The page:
Classic Computer Magazine Archive COMPUTE! ISSUE 19 / DECEMBER 1981 / PAGE 172

COMAL: Another Language?

Jim Butterfield
Toronto, Canada

There are a lot of "languages" around for small computers. Only two are in common use: BASIC (most often by Microsoft) and Machine Language.

Most of the others classify as in-between languages: not as friendly as BASIC, not as fast as machine language. Each have their advocates (fanatics?) who extol the advantages which a specific language can bring to a specific application. But BASIC and machine language look like they will reign supreme for quite a while yet. Until local computer shops bristle with book titles such as "101 FORTH Games," "Some Common SMALL-TALK Programs," and "Hands-On SNOBOL For The PET/CBM," many users will prefer to stay in the mainstream of the home computing community and learn one or two simple languages well.

Now we have COMAL to add to the computer Tower of Babel. Another language, another chance to sidetrack? COMAL does have its interesting features, especially to those raised on BASIC. Let's take a look.


COMAL is public domain. In other words, it's free; and you can help yourself to a friend's copy with a clear conscience. In Canada, Commodore has distributed copies to all dealers; you can get one by asking your dealer to make you a copy of the disk and documentation. In the USA, the COMAL Users Group, 5501 Groveland Terrace, Madison WI 53716, will send you the disk for a charge of $12.95; or for $47.50 you get a kit including disks, documentation, binder, and a newsletter subscription; in either case, add $2.00 for shipping/handling.

You get what you pay for, right? Not in this case: COMAL is a massive system (it will fit only into a 32K system with disk) and has features that make it well worth considering, particularly for educational use.

COMAL came into existence in Denmark. It was first defined by Borge R. Christensen and Benedict Leofstedt in 1974. At that time it was a form of extended BASIC. It has been expanded and refined into the current version, COMAL-80, by Mogens Kjaer.


COMAL still retains much of the flavor of BASIC, and for that reason it's a very easy language for BASIC users to pick up. The first impression that a user gets is rather intriguing: it seems as if you may type in your program in BASIC — and when you say LIST, it comes back in a PASCAL-like language!

How can this happen? Most BASIC users learn that their program is "tokenized" as it is input. The individual letters of PRINT get scrunched together and stored as a single byte called a token; that's why you can type in a line such as 100 ? A and list it back as 100 PRINT A. COMAL tokenizes your input to a remarkable extent, so that a line input as 5 FOR J = 1 TO 8 will list back as 5 FOR J: = 1 TO 8 DO. Note that a colon has crept in after the J, and that the word DO has been added.

So: with a few new rules, you may just type in a program in its BASIC form, and COMAL will adapt it into its own internal format. Some of the new rules are easy: for example, be sure to put a space after each keyword (don't say FORK, say FOR K). Others take a little more practice: subroutines are now called Procedures and, instead of GOSUB-ing to them, you EXEC-ute them. And you don't use line numbers for GOTO and GOSUB, you use names (or "Labels"). But these are not difficult. It's easy for a BASIC person to jump into COMAL.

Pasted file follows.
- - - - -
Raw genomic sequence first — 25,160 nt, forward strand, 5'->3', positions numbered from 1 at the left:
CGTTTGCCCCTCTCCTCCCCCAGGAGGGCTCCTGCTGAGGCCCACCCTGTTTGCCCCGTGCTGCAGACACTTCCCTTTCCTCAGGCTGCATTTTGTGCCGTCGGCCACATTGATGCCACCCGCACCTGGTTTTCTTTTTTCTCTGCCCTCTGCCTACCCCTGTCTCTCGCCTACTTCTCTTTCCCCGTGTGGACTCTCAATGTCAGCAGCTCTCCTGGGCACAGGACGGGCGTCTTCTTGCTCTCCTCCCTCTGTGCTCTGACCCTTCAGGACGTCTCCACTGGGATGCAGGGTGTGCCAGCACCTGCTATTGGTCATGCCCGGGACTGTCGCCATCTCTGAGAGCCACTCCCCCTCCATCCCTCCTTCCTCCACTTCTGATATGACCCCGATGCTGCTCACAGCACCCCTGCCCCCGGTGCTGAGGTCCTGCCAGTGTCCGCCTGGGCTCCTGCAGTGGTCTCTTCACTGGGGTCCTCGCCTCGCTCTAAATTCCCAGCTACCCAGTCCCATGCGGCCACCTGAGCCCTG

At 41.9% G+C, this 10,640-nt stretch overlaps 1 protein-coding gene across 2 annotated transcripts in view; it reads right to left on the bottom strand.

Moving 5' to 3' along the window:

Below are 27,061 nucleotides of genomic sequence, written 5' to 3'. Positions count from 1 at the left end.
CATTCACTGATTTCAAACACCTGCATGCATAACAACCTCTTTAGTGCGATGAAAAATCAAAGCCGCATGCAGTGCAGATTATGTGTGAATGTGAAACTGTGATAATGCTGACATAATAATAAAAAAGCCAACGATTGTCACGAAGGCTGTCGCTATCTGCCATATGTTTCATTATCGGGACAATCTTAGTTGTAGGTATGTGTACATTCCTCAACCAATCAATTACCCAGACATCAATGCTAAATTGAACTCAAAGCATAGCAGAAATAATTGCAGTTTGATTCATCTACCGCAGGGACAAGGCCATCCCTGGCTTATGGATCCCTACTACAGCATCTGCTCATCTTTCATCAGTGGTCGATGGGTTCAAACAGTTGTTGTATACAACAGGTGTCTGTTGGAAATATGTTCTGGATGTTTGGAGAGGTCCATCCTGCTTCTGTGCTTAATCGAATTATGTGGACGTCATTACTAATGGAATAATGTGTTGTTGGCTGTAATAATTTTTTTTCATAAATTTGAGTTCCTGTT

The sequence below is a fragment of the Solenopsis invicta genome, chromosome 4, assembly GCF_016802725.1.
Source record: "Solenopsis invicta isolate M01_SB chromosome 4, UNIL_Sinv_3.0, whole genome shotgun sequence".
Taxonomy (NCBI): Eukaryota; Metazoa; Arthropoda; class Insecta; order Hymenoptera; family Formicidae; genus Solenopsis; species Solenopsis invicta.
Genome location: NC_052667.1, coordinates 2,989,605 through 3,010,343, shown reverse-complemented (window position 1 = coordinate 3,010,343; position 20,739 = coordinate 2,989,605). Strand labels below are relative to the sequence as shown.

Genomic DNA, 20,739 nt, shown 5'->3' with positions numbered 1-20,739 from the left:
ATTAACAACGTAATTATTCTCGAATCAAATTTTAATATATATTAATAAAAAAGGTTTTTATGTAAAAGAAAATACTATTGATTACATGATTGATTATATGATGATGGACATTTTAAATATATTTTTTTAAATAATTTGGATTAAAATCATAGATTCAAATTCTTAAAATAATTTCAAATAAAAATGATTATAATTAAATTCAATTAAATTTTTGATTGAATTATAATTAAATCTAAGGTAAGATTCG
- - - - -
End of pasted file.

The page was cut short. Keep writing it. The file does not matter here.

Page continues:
…And More

But it's more than just a reworded BASIC system. There are a whole new series of capabilities.

Some are easy to understand and on most people's wish-lists. You may now use variables HORSESHOE and HOUSEFLY without confusion (in BASIC, only the first two letters are meaningful). IF has been beefed up to include ELSE and other features, allowing you to code IF M = 12 THEN M = 1; Y = Y + 1 ELSE M = M + 1 ENDIF. Note that we are using a semicolon instead of a colon to separate statements, and we terminate the IF sequence with an ENDIF. This isn't just needless bookkeeping: ENDIF allows us to set the range of the IF statement to part of a line or multiple lines.

Other COMAL features are recognizable as structured language extensions. The user will find CASE (replacing ON A GOTO…), WHILE, and REPEAT .. UNTIL. Procedures can be used as subroutines or as function definitions; and you may pass parameters to or from procedures. Strings require a little more care than in BASIC, but string handling is more powerful after you get used to it.

COMAL is fast. You'll see no loss of speed from BASIC.


The language is nice, but it's new. You may have to wait a while before you find a community of other COMAL users around you. The BASIC language feature I miss most is the SYS command—at least I haven't found it yet. I like to be able to extend some programs with machine language inserts if necessary. Some 4.0 disk commands don't appear to be supported by COMAL; I haven't found a way to initiate a SCRATCH or COLLECT from the language. There doesn't seem to be a built-in exit to BASIC cold start, which would be a way around the previous problem.

COMAL for the PET/CBM comes in two forms; the smallest takes up 16K of memory. This may cramp the size of programs. COMAL does pack programs in memory more efficiently, but you have less space to work with from the start.

COMAL seems ideal for educational environments, particularly for those who like to teach structured programming techniques.

It's a helpful language in many ways: as easy as BASIC and very like it. It has goodies that BASIC can't match. The structure and balance of COMAL lead me to suspect that there will be a compiler along one of these days.

And the price is right.